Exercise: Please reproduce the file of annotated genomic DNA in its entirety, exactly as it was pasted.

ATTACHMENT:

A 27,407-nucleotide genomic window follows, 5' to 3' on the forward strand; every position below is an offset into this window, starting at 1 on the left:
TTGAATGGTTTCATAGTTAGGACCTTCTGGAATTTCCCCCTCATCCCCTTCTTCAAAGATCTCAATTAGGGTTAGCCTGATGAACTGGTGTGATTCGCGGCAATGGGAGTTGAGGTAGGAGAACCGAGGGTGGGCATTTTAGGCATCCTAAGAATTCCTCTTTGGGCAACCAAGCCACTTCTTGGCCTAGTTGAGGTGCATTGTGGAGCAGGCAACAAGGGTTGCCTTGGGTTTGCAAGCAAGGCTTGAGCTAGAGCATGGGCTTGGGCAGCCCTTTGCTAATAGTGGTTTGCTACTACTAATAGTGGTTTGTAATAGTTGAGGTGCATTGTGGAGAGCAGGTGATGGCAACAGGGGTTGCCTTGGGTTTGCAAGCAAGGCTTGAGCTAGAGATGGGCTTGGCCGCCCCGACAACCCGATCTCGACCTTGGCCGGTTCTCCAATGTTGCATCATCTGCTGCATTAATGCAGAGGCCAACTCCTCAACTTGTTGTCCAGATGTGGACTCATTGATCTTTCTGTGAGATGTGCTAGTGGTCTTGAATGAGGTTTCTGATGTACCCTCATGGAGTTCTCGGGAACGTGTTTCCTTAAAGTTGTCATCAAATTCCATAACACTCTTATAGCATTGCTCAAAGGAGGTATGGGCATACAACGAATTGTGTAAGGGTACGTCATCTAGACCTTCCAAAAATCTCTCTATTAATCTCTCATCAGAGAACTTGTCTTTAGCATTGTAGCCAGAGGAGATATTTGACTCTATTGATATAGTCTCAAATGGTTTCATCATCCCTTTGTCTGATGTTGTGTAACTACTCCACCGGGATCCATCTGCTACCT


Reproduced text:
A 27,407-nucleotide genomic window follows, 5' to 3' on the forward strand; every position below is an offset into this window, starting at 1 on the left:
TTGAATGGTTTCATAGTTAGGACCTTCTGGAATTTCCCCCTCATCCCCTTCTTCAAAGATCTCAATTAGGGTTAGCCTGATGAACTGGTGTGATTCGCGGCAATGGGAGTTGAGGTAGGAGAACCGAGGGTGGGCATTTTAGGCATCCTAAGAATTCCTCTTTGGGCAACCAAGCCACTTCTTGGCCTAGTTGAGGTGCATTGTGGAGCAGGCAACAAGGGTTGCCTTGGGTTTGCAAGCAAGGCTTGAGCTAGAGCATGGGCTTGGGCAGCCCTTTGCTAATAGTGGTTTGCTACTACTAATAGTGGTTTGTAATAGTTGAGGTGCATTGTGGAGAGCAGGTGATGGCAACAGGGGTTGCCTTGGGTTTGCAAGCAAGGCTTGAGCTAGAGATGGGCTTGGCCGCCCCGACAACCCGATCTCGACCTTGGCCGGTTCTCCAATGTTGCATCATCTGCTGCATTAATGCAGAGGCCAACTCCTCAACTTGTTGTCCAGATGTGGACTCATTGATCTTTCTGTGAGATGTGCTAGTGGTCTTGAATGAGGTTTCTGATGTACCCTCATGGAGTTCTCGGGAACGTGTTTCCTTAAAGTTGTCATCAAATTCCATAACACTCTTATAGCATTGCTCAAAGGAGGTATGGGCATACAACGAATTGTGTAAGGGTACGTCATCTAGACCTTCCAAAAATCTCTCTATTAATCTCTCATCAGAGAACTTGTCTTTAGCATTGTAGCCAGAGGAGATATTTGACTCTATTGATATAGTCTCAAATGGTTTCATCATCCCTTTGTCTGATGTTGTGTAACTACTCCACCGGGATCCATCTGCTACCT